# creating date objects
d =, 11, 21)
# creating datetime objects
dt = datetime.datetime(1991, 11, 21, 9, 5, 59)
from datetime import datetime
# parsing string and converting it to datetime object
datetime.strptime("05/01/91 11:29", "%d/%m/%y %H:%M")
# accessing properties of datetime object
d = datetime.strptime("05/01/91 11:29", "%d/%m/%y %H:%M")
# date time formatting
"{:%d-%b-%Y %I:%M:%S %p}".format(
"{:%d/%m/%Y %H:%M:%S}".format(
from datetime import datetime, timedelta
# timedelta and future/past dates
futuredate = + timedelta(days=365, hours=4, minutes=2)
pastdate = + timedelta(days=-365, hours=4, minutes=2)
"future date: {:%d-%b-%Y %I:%M:%S %p}".format(futuredate)
"past date: {:%d-%b-%Y %I:%M:%S %p}".format(pastdate)
# endregion
# region exceptions
while True:
userInput = input("Enter text:")
if userInput == "stop":
aNum = int(userInput)
print("NoGo!" * 8)
print(aNum ** 2)
print("So Long!")
# raise an exception
# raise Exception("An error message")
# handle file not found exception
f = open("nope.txt", "r")
print("Error encountered opening file!")
# identifying the specific exception
f = open("nope.txt", "r")
except Exception as ex:
template = "An exception of type {0} occurred. Arguments:\n{1!r}"
message = template.format(type(ex).__name__, ex.args)
# endregion
# region logic
# general if statement
test1 = True
whoa = "HAM"
if test1:
whoa = "HAM-True"
elif test1 is False:
whoa = "HAM-False"
whoa = "Turkey"
# endregion
# region functions
def nameOfFunction(param):
# your code
def addition(num1, num2):
return num1 + num2
# you can provide a 'documentation string' or docstring as a first optional statement
def subtraction(num1, num2):
"""This function will subract the second
number from the first and return the result"""
return num1 - num2
help(subtraction) # see the docstring
subtraction.__doc__ # see the docstring
# region lambda function
# anonymous function as they are not declared with def
doTheMulti = lambda num1, num2: num1 * num2
doTheMulti(2, 4)
# endregion
# endregion
# region packages
# basic package structure
├── example_pkg
│ └──
└── tests
# more developed package structure
CHANGES.txt: log of changes with each release
LICENSE.txt: text of the license you choose (do choose one!) description of what non-code files to include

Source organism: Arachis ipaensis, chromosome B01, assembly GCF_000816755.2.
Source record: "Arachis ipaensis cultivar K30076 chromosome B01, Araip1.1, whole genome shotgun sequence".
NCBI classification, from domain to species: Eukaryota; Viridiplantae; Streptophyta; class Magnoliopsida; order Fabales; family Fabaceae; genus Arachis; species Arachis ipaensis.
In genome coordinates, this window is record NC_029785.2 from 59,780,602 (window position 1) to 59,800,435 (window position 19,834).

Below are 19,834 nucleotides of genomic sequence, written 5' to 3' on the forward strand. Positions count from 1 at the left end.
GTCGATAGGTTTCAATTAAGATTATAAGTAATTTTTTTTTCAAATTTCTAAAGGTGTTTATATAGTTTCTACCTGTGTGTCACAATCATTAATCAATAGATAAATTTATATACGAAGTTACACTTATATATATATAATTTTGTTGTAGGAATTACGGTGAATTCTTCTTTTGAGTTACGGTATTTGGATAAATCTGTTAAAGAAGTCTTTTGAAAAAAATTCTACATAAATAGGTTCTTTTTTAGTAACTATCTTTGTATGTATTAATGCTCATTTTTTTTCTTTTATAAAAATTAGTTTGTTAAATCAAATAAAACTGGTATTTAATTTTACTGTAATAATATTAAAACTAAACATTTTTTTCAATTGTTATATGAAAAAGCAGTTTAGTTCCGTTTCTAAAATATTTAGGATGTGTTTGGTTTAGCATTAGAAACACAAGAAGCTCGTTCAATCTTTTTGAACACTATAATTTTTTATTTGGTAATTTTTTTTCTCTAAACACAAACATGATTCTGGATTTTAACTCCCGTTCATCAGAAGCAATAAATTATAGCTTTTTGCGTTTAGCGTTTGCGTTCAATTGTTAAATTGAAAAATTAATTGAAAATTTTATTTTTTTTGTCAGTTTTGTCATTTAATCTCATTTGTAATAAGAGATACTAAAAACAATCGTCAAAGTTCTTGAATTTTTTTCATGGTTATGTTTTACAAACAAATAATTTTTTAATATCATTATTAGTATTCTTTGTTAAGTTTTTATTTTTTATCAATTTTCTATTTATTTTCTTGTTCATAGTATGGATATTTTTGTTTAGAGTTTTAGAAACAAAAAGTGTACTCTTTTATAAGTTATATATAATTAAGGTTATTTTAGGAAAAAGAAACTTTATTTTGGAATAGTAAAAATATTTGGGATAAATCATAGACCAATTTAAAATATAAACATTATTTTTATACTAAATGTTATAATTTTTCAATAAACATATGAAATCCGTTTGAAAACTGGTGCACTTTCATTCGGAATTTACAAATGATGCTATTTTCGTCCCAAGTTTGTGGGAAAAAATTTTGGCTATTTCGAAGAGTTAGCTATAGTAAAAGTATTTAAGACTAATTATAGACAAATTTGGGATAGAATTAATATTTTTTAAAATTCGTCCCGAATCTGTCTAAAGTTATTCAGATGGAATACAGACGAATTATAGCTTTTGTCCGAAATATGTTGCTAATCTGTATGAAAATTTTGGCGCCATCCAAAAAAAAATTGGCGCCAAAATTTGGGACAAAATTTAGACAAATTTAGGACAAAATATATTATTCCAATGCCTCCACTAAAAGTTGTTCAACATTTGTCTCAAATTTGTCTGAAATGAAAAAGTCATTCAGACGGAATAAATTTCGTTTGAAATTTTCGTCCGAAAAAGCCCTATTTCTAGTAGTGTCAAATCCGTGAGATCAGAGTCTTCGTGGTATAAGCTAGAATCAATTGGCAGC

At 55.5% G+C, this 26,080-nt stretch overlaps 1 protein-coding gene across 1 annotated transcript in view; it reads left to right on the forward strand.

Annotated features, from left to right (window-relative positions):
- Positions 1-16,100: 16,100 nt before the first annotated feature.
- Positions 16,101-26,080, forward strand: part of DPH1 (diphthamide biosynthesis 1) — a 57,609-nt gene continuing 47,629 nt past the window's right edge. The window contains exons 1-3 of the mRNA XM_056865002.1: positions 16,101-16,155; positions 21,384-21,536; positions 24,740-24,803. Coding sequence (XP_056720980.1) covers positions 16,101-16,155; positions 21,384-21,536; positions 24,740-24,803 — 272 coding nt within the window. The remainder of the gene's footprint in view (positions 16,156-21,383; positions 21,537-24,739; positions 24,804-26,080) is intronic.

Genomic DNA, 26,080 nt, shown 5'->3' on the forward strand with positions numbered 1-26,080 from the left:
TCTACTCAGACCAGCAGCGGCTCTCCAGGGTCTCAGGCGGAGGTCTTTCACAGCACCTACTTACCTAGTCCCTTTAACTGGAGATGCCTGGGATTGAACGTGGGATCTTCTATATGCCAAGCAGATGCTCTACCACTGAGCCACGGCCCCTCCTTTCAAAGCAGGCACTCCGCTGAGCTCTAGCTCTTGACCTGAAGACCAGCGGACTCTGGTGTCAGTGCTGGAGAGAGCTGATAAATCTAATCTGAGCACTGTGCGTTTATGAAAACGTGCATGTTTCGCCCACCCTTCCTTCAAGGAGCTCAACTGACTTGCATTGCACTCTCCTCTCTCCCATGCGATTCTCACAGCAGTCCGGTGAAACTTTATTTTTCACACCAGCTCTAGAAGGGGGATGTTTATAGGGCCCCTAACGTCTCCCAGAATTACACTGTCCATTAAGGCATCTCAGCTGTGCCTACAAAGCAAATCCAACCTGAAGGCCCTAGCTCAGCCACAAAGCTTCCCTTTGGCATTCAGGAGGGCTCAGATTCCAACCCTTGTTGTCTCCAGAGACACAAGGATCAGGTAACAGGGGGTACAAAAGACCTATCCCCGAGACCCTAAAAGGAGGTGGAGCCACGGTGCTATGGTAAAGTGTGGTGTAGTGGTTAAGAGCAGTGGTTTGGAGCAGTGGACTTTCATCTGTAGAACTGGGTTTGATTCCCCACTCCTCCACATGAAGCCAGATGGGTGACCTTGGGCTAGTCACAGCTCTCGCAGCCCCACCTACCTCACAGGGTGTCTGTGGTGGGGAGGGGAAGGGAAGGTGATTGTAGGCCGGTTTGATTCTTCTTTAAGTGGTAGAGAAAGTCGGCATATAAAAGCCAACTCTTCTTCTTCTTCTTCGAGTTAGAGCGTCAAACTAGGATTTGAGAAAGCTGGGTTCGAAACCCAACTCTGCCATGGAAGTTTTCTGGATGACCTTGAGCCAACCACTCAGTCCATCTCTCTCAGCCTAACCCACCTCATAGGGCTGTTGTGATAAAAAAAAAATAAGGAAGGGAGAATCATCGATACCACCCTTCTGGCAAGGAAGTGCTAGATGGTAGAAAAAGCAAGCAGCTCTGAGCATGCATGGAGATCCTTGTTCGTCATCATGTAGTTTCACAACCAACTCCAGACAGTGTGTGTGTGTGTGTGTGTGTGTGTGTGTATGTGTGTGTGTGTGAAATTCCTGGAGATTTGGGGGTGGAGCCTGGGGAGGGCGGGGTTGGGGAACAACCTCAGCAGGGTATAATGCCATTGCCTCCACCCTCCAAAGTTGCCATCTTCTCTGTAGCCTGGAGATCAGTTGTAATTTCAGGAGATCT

README.txt: description of the package – should be written in ReST or Markdown (for PyPi): the script for building/installing package.
bin/: This is where you put top-level scripts
docs/: the documentation
package_name/: The main package – this is where the code goes.
test/: your unit tests.
# basic setup file:
import setuptools
with open("", "r", encoding="utf-8") as fh:
long_description =
name="example-pkg-YOUR-USERNAME-HERE", # Replace with your own username
author="Example Author",
description="A small example package",
"Programming Language :: Python :: 3",
"License :: OSI Approved :: MIT License",
"Operating System :: OS Independent",
name is the distribution name of your package. This can be any name as long
as only contains letters, numbers, _ , and -. It also must not already be
taken on Be sure to update this with your username, as this ensures
you won’t try to upload a package with the same name as one which already exists
when you upload the package.
version is the package version see PEP 440 for more details on versions.
author and author_email are used to identify the author of the package.
description is a short, one-sentence summary of the package.
long_description is a detailed description of the package. This is shown on the
package detail page on the Python Package Index. In this case, the long
description is loaded from which is a common pattern.
long_description_content_type tells the index what type of markup is used
for the long description. In this case, it’s Markdown.
url is the URL for the homepage of the project. For many projects, this will
just be a link to GitHub, GitLab, Bitbucket, or similar code hosting service.
packages is a list of all Python import packages that should be included in
the Distribution Package. Instead of listing each package manually, we can
use find_packages() to automatically discover all packages and subpackages.
In this case, the list of packages will be example_pkg as that’s the only
package present.
classifiers gives the index and pip some additional metadata about your package.
In this case, the package is only compatible with Python 3, is licensed under
the MIT license, and is OS-independent. You should always include at least which
version(s) of Python your package works on, which license your package is
available under, and which operating systems your package will work on.
For a complete list of classifiers, see
# using cooking cutter to get a python package scaffold
pip install -U cookiecutter
cookiecutter <-- base standard (unittest)
cookiecutter <-- pytest support, strict flake8
.travis.yml - travis-ci build file
AUTHORS.rst - Author info
CONTRIBUTING.rst - contributing guidelines
LICENSE - project license
Makefile - the project BUILD file (like InvokeBuild) - - optional, can control what files are included/excluded in distribution
README.rst - reStructuredText (like Markdown) for displaying nicely on PyPI
requirements.txt - pip freeze
setup.cfg - setup.cfg is an ini file that contains option defaults for commands. - is the build script for setuptools. It tells setuptools about
your package (such as the name and version) as well as which code files to include.
tox.ini - Tox is a tool that creates virtual environments, and installs the
configured dependencies for those environments, for the purpose of testing
a Python package.
tox aims to automate and standardize testing in Python. It is part of a
larger vision of easing the packaging, testing and release process of Python software.
# endregion